The Newest Round of Russian Sanctions: Much Ado About Very Little
On March 15, the Treasury Department’s Office of Foreign Assets Control (OFAC) sanctioned five Russian entities and nineteen individuals for “malign” cyber activity, “including their attempted interference in U.S. elections, destructive cyber-attacks, and intrusions targeting critical infrastructure.” This most recent round of sanctions is interesting for at least two reasons. To begin with, it is the first time that the Trump administration imposed sanctions under the Countering America’s Adversaries Through Sanctions Act (CAATSA), which was passed by overwhelming congressional majorities to punish Russian interference in the 2016 election. Second, all but two of the individuals sanctioned last week have previously either been targeted with sanctions or indicted in connection with L’Affaire Russe.
This most recent round of sanctions was undertaken pursuant to two authorities—Executive Order 13694 (“Blocking the Property of Certain Persons Engaging in Significant Malicious Cyber-Enabled Activities,” amended in 2016) and Section 224 of CAATSA. That order, which was first issued in 2015 by President Obama, authorizes sanctions on “individuals and entities determined to be responsible for or complicit in malicious cyber-enabled activities” that significantly threaten national security, foreign policy, or the nation’s economic health or financial stability. A 2016 amendment to the order expanded the order’s ambit to include individuals and entities responsible for interfering with or undermining election processes or institutions. 35 individuals and entities have been sanctioned under this executive order since 2015, most of which are connected to Russia.
CAATSA was signed by President Trump in August 2017 and specifically authorizes sanctions against Russia for its interference in the 2016 election and ongoing activity in Crimea. Last week’s sanctions were the first action the administration took under this authority. In January of this year, the State Department announced, to much criticism, that the administration would not be using CAATSA to impose additional sanctions on Russian entities or individuals, arguing that CAATSA itself was already “serving as a deterrent.”
Last Week’s Sanctions
The Trump administration used Executive Order 13694 to sanction all 16 entities and individuals indicted by Special Counsel Robert Mueller on Feb. 16. This includes the Internet Research Agency, Concord Management and Consulting, and Concord Catering (organizations used to funnel money to the Internet Research Agency), and 13 Russian nationals who supported the agency’s campaign to interfere with the 2016 election. Indeed, the rationale used to substantiate last week’s sanctions closely mirrored language used in the Mueller indictment. Last week’s sanctions, for example, note that the Internet Research Agency “organized and coordinated political rallies during the run-up to the 2016 election.” Mueller’s indictment similarly found that the agency “staged political rallies inside the United States.” Of the 16 entities and individuals sanctioned under the executive order 13694, only three (Yevgeniy Viktorovich Prigozhin and the Concord companies) were previously designated for sanctions due to activities related to Ukraine.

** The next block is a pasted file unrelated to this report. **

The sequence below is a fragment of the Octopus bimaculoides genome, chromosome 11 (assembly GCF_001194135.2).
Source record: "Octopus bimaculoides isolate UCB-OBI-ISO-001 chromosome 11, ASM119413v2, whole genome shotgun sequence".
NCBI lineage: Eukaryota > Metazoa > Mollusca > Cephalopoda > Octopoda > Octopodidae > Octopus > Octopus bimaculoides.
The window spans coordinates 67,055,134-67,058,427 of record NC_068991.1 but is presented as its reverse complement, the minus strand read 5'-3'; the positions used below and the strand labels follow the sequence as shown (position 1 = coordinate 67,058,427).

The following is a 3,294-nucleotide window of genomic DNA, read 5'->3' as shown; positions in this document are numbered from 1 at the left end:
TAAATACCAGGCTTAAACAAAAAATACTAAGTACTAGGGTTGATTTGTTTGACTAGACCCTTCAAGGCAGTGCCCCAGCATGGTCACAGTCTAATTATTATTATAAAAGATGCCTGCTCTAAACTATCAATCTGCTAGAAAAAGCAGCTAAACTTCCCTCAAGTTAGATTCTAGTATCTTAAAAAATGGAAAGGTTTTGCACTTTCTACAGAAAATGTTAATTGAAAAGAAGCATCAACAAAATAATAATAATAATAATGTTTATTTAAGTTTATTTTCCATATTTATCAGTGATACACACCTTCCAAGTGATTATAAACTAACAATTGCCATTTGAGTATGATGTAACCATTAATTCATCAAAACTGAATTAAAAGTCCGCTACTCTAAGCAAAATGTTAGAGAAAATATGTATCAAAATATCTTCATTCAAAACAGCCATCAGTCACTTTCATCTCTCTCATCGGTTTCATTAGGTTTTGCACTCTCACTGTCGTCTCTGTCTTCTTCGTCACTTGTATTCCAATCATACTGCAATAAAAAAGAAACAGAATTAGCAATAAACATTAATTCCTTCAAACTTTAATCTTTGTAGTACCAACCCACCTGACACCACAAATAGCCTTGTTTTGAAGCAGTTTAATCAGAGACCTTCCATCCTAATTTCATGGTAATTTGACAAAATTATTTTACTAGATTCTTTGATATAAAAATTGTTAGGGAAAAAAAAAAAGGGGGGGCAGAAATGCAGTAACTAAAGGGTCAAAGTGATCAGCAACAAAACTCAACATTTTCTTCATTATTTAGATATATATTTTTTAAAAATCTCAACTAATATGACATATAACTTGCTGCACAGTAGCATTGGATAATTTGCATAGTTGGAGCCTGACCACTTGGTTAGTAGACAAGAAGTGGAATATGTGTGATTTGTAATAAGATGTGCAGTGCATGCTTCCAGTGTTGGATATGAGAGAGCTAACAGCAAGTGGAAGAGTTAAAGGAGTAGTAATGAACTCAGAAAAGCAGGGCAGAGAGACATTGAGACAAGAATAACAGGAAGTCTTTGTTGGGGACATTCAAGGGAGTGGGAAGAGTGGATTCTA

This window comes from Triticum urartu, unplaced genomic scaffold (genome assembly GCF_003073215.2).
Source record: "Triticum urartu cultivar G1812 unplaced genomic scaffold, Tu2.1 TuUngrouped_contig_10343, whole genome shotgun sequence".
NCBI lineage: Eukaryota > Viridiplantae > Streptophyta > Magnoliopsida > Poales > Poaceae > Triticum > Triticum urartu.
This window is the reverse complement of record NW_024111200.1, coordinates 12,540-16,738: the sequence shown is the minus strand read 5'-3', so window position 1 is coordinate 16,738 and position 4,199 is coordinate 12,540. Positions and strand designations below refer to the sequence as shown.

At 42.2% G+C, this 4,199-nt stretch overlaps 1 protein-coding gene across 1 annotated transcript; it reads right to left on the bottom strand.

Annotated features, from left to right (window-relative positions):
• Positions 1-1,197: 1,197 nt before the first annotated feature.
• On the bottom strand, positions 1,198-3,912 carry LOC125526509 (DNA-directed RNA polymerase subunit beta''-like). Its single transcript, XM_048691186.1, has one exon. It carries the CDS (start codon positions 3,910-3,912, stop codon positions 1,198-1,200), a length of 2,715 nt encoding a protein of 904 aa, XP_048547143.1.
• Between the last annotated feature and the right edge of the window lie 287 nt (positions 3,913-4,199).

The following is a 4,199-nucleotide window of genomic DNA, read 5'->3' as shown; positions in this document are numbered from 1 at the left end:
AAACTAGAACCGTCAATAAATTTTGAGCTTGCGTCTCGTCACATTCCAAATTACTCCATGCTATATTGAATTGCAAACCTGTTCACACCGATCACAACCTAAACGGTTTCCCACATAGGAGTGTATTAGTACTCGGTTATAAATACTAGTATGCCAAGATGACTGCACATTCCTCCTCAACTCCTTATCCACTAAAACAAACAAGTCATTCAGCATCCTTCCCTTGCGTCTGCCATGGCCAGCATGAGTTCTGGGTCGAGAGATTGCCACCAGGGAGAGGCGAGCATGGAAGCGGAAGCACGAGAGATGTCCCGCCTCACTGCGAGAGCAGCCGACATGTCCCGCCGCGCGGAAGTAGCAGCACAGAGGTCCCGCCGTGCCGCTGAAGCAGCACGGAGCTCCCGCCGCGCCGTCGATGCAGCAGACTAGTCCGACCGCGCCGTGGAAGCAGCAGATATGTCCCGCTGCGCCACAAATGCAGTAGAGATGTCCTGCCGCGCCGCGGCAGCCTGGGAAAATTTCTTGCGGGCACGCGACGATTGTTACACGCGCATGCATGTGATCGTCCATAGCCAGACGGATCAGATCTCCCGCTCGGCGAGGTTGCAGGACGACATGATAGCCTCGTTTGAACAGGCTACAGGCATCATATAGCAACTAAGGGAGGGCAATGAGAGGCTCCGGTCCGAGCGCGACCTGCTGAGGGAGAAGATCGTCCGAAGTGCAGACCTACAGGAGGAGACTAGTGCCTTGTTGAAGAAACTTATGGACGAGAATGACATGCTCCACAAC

The entities and individuals sanctioned under CAATSA include the FSB, Russia’s internal intelligence agency; the GRU, Russia’s military intelligence agency; and six senior members of the GRU. The FSB, GRU, and four of the six individuals on the OFAC list had all been previously sanctioned in the waning days of the Obama administration for their interference in the 2016 election. One of the remaining individuals (Sergei Afanasyev) became a senior GRU officials after the 2016 Obama sanctions were released, and presumably could not have been included in the 2016 sanctions. It is unclear why the last individual (Grigoriy Molchanov, who joined the GRU in April 2016—many months before the Obama sanctions) was added to the list for the first time. OFAC’s statement cited 2016 election interference as well as the 2017 NotPetya attacks as bases for CAATSA sanctions. The NotPetya outbreak, a “worm” capable of spreading across computer networks, crippled computer systems across the globe by encrypting hard drives such that the machines could not run.
While these sanctions give the Treasury Department’s backing to the Mueller indictments, they shed little new light on Russian actors who have engaged in international cyber attacks or coordinated to interfere in the 2016 elections. Additionally, those who were looking for the administration to use CAATSA as a tool for punishing additional Russian entities will surely be disappointed.